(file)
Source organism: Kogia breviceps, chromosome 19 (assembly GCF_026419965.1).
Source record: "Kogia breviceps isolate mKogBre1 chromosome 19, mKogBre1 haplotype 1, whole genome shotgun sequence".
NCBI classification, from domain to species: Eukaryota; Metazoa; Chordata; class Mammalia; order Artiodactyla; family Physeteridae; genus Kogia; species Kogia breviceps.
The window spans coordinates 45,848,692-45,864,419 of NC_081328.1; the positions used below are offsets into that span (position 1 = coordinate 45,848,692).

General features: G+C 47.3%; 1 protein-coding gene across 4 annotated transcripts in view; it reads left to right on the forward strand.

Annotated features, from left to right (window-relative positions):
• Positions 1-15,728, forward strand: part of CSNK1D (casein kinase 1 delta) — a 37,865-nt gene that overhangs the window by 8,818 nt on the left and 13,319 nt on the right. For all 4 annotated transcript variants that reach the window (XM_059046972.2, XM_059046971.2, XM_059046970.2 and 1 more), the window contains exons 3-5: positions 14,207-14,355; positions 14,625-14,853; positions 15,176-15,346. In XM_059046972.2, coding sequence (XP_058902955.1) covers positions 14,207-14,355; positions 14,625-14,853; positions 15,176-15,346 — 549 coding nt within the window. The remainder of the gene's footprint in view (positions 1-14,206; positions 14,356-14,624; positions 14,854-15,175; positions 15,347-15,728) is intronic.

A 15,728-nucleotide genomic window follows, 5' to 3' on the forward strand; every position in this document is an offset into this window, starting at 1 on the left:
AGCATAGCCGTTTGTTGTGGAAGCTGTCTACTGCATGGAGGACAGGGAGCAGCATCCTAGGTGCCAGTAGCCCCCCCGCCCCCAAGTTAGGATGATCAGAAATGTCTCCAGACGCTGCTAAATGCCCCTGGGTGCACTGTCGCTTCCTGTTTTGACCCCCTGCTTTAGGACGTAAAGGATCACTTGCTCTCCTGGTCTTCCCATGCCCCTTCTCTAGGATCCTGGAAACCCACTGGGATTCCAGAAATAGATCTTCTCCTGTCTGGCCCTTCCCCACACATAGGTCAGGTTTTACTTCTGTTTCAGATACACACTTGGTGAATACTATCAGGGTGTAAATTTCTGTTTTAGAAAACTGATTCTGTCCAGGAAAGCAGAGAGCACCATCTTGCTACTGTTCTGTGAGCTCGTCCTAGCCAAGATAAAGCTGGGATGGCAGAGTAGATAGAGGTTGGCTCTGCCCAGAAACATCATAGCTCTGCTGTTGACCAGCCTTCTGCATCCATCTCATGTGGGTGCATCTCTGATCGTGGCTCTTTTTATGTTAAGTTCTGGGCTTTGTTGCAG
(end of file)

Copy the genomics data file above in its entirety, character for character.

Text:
Source organism: Kogia breviceps, chromosome 19 (assembly GCF_026419965.1).
Source record: "Kogia breviceps isolate mKogBre1 chromosome 19, mKogBre1 haplotype 1, whole genome shotgun sequence".
NCBI classification, from domain to species: Eukaryota; Metazoa; Chordata; class Mammalia; order Artiodactyla; family Physeteridae; genus Kogia; species Kogia breviceps.
The window spans coordinates 45,848,692-45,864,419 of NC_081328.1; the positions used below are offsets into that span (position 1 = coordinate 45,848,692).

General features: G+C 47.3%; 1 protein-coding gene across 4 annotated transcripts in view; it reads left to right on the forward strand.

Annotated features, from left to right (window-relative positions):
• Positions 1-15,728, forward strand: part of CSNK1D (casein kinase 1 delta) — a 37,865-nt gene that overhangs the window by 8,818 nt on the left and 13,319 nt on the right. For all 4 annotated transcript variants that reach the window (XM_059046972.2, XM_059046971.2, XM_059046970.2 and 1 more), the window contains exons 3-5: positions 14,207-14,355; positions 14,625-14,853; positions 15,176-15,346. In XM_059046972.2, coding sequence (XP_058902955.1) covers positions 14,207-14,355; positions 14,625-14,853; positions 15,176-15,346 — 549 coding nt within the window. The remainder of the gene's footprint in view (positions 1-14,206; positions 14,356-14,624; positions 14,854-15,175; positions 15,347-15,728) is intronic.

A 15,728-nucleotide genomic window follows, 5' to 3' on the forward strand; every position in this document is an offset into this window, starting at 1 on the left:
AGCATAGCCGTTTGTTGTGGAAGCTGTCTACTGCATGGAGGACAGGGAGCAGCATCCTAGGTGCCAGTAGCCCCCCCGCCCCCAAGTTAGGATGATCAGAAATGTCTCCAGACGCTGCTAAATGCCCCTGGGTGCACTGTCGCTTCCTGTTTTGACCCCCTGCTTTAGGACGTAAAGGATCACTTGCTCTCCTGGTCTTCCCATGCCCCTTCTCTAGGATCCTGGAAACCCACTGGGATTCCAGAAATAGATCTTCTCCTGTCTGGCCCTTCCCCACACATAGGTCAGGTTTTACTTCTGTTTCAGATACACACTTGGTGAATACTATCAGGGTGTAAATTTCTGTTTTAGAAAACTGATTCTGTCCAGGAAAGCAGAGAGCACCATCTTGCTACTGTTCTGTGAGCTCGTCCTAGCCAAGATAAAGCTGGGATGGCAGAGTAGATAGAGGTTGGCTCTGCCCAGAAACATCATAGCTCTGCTGTTGACCAGCCTTCTGCATCCATCTCATGTGGGTGCATCTCTGATCGTGGCTCTTTTTATGTTAAGTTCTGGGCTTTGTTGCAG